The Sun Is the Primary Source of Energy on The Earth. This Energy Is Radiated in All Directions into The Space Through Short Waves. This Is Called Solar Radiation. Only Two Billionths or Two Units of Energy Out of 1,00,00,00,000 Units of Energy Radiated by The Sun of The Total Solar Radiation Reaches the Surface of The Earth. This Small Proportion of Solar Radiation Is of Great Importance. It Is the Only Major Source of Energy on The Earth for Most of The Physical and Biological Phenomena.

Incoming Solar Radiation Through Short Waves Is Termed as Insolation. The Amount of Insolation Received on The Earth’s Surface Is Far Less Than That Is Radiated From The Sun Because of The Small Size of The Earth, And Its Distance From The Sun. Water Vapour, Dust Particles, Ozone And Other Gases Present In The Atmosphere Absorb A Small Amount of Insolation.

  • Factors Influencing Insolation: The Amount of Insolation Received on The Earth’s Surface Is Not Uniform. It Varies from Place to Place and Time to Time. The Tropical Zone Receives the Maximum Amount of Annual Insolation. It Gradually Decreases Towards the Poles. Insolation Is More in Summers Than in Winters. The Following Factors Influence the Amount of Insolation Received:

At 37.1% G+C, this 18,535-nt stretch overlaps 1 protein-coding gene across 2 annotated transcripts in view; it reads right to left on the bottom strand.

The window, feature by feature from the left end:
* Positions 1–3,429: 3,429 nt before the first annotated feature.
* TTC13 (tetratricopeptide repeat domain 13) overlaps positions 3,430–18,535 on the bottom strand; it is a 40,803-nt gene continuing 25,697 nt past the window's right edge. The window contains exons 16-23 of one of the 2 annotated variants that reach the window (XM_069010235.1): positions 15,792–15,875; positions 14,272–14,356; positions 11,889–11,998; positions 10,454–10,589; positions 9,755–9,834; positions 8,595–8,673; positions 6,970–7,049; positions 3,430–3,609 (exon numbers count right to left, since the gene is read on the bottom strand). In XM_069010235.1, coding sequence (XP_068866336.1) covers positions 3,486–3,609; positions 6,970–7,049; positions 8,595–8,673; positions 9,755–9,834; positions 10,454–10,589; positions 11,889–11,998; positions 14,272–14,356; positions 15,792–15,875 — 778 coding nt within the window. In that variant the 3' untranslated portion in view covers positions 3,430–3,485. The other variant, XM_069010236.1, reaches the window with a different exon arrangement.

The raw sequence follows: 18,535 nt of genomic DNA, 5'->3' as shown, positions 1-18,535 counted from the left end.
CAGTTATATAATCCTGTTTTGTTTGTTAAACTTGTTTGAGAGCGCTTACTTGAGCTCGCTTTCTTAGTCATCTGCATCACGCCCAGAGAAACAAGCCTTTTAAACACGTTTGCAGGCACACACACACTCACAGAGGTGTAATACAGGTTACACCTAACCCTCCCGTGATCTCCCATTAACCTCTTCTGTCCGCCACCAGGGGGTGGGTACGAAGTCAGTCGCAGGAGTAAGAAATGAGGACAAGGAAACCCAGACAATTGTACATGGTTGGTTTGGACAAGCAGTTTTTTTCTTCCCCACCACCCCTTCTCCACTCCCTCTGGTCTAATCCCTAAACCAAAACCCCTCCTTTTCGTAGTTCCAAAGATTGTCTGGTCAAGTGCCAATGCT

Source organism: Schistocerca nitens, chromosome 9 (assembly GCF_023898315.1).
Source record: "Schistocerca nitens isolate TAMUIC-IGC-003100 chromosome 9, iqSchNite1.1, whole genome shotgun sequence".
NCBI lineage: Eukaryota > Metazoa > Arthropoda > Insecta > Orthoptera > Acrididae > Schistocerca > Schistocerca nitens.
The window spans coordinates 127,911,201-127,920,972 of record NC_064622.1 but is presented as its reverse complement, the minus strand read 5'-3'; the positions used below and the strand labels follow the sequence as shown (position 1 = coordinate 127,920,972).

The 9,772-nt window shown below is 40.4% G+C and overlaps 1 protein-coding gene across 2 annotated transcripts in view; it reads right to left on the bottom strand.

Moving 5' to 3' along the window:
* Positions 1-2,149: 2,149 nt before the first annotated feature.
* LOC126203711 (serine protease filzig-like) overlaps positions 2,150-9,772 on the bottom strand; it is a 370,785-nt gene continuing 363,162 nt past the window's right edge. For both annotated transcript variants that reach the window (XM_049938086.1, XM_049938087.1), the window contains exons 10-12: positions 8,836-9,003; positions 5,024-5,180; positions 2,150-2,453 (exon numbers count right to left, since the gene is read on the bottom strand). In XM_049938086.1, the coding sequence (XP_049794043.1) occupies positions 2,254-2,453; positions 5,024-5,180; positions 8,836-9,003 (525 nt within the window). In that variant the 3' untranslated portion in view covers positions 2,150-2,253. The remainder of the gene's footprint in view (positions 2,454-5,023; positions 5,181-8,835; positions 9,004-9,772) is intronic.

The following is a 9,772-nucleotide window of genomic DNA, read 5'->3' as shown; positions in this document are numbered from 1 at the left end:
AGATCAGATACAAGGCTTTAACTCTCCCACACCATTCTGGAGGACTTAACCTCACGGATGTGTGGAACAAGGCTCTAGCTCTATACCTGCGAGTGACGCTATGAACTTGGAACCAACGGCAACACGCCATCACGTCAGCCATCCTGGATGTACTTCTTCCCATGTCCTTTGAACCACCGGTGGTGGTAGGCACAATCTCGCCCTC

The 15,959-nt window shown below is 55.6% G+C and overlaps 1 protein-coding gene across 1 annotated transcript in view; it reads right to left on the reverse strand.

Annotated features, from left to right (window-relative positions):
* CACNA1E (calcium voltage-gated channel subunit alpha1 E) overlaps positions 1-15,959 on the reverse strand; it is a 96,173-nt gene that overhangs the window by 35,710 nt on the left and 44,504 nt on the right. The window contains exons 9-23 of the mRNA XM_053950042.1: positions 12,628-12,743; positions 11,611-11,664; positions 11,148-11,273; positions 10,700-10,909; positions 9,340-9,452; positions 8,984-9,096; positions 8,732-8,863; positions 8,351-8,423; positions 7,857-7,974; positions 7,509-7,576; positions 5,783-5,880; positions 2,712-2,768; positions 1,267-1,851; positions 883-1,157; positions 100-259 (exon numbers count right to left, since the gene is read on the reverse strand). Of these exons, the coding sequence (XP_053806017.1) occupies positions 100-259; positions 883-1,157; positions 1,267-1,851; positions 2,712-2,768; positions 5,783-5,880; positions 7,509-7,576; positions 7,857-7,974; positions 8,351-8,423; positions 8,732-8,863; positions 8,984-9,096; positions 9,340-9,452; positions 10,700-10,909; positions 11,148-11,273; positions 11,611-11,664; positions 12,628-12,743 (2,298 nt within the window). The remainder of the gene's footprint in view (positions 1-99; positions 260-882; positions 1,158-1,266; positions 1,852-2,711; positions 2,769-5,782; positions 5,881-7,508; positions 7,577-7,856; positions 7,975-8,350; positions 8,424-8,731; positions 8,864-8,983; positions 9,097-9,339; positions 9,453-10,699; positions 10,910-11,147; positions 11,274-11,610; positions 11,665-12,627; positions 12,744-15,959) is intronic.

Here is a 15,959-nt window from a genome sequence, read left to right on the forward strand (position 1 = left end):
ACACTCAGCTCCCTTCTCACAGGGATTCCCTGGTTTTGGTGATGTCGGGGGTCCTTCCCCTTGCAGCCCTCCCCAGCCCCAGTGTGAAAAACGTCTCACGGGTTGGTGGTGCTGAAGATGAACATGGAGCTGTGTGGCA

• The Angle of Incidence: Since the Earth Is Round, The Sun’s Rays Strike the Surface at Different Angles at Different Places. The Angle Formed by The Sun’s Ray with The Tangent of The Earth’s Circle at A Point Is Called Angle of Incidence. When the Sun Is Almost Overhead, The Rays of The Sun Are Vertical. The Angle of Incidence Is Large Hence, They Are Concentrated in A Smaller Area, Giving More Amount of Insolation at That Place. If the Sun’s Rays Are Oblique, The Angle of Incidence Is Small and Sun’s Rays Have to Heat Up A Greater Area, Resulting in Less Amount of Insolation Received There.